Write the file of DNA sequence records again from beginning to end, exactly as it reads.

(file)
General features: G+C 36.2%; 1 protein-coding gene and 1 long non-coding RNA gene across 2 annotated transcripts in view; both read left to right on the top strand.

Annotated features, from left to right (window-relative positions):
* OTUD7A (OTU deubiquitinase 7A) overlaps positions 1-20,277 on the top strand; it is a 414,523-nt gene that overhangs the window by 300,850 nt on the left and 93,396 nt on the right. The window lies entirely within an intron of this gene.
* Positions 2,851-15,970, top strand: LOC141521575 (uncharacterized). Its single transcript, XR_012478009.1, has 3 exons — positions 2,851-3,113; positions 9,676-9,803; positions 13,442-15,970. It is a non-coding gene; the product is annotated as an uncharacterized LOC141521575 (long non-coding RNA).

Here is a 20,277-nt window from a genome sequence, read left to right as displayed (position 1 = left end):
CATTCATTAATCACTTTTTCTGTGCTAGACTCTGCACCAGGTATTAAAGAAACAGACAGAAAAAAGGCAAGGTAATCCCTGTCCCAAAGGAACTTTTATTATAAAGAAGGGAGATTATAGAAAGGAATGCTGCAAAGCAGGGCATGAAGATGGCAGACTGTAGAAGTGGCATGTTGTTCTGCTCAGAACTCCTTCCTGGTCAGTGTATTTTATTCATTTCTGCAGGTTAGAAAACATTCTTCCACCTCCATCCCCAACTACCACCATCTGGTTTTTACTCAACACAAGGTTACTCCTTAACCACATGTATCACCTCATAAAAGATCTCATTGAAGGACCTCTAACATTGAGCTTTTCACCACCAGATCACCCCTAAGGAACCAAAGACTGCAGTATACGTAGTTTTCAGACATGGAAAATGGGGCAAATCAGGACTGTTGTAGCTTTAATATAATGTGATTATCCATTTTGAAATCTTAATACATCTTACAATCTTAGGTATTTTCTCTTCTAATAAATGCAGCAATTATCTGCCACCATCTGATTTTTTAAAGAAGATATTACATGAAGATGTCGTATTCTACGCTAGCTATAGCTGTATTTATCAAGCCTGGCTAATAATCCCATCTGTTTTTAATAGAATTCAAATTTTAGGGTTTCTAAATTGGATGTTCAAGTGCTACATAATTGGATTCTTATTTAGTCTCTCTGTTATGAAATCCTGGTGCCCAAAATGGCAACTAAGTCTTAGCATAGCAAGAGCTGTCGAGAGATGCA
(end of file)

General features: G+C 36.2%; 1 protein-coding gene and 1 long non-coding RNA gene across 2 annotated transcripts in view; both read left to right on the top strand.

Annotated features, from left to right (window-relative positions):
* OTUD7A (OTU deubiquitinase 7A) overlaps positions 1-20,277 on the top strand; it is a 414,523-nt gene that overhangs the window by 300,850 nt on the left and 93,396 nt on the right. The window lies entirely within an intron of this gene.
* Positions 2,851-15,970, top strand: LOC141521575 (uncharacterized). Its single transcript, XR_012478009.1, has 3 exons — positions 2,851-3,113; positions 9,676-9,803; positions 13,442-15,970. It is a non-coding gene; the product is annotated as an uncharacterized LOC141521575 (long non-coding RNA).

Here is a 20,277-nt window from a genome sequence, read left to right as displayed (position 1 = left end):
CATTCATTAATCACTTTTTCTGTGCTAGACTCTGCACCAGGTATTAAAGAAACAGACAGAAAAAAGGCAAGGTAATCCCTGTCCCAAAGGAACTTTTATTATAAAGAAGGGAGATTATAGAAAGGAATGCTGCAAAGCAGGGCATGAAGATGGCAGACTGTAGAAGTGGCATGTTGTTCTGCTCAGAACTCCTTCCTGGTCAGTGTATTTTATTCATTTCTGCAGGTTAGAAAACATTCTTCCACCTCCATCCCCAACTACCACCATCTGGTTTTTACTCAACACAAGGTTACTCCTTAACCACATGTATCACCTCATAAAAGATCTCATTGAAGGACCTCTAACATTGAGCTTTTCACCACCAGATCACCCCTAAGGAACCAAAGACTGCAGTATACGTAGTTTTCAGACATGGAAAATGGGGCAAATCAGGACTGTTGTAGCTTTAATATAATGTGATTATCCATTTTGAAATCTTAATACATCTTACAATCTTAGGTATTTTCTCTTCTAATAAATGCAGCAATTATCTGCCACCATCTGATTTTTTAAAGAAGATATTACATGAAGATGTCGTATTCTACGCTAGCTATAGCTGTATTTATCAAGCCTGGCTAATAATCCCATCTGTTTTTAATAGAATTCAAATTTTAGGGTTTCTAAATTGGATGTTCAAGTGCTACATAATTGGATTCTTATTTAGTCTCTCTGTTATGAAATCCTGGTGCCCAAAATGGCAACTAAGTCTTAGCATAGCAAGAGCTGTCGAGAGATGCA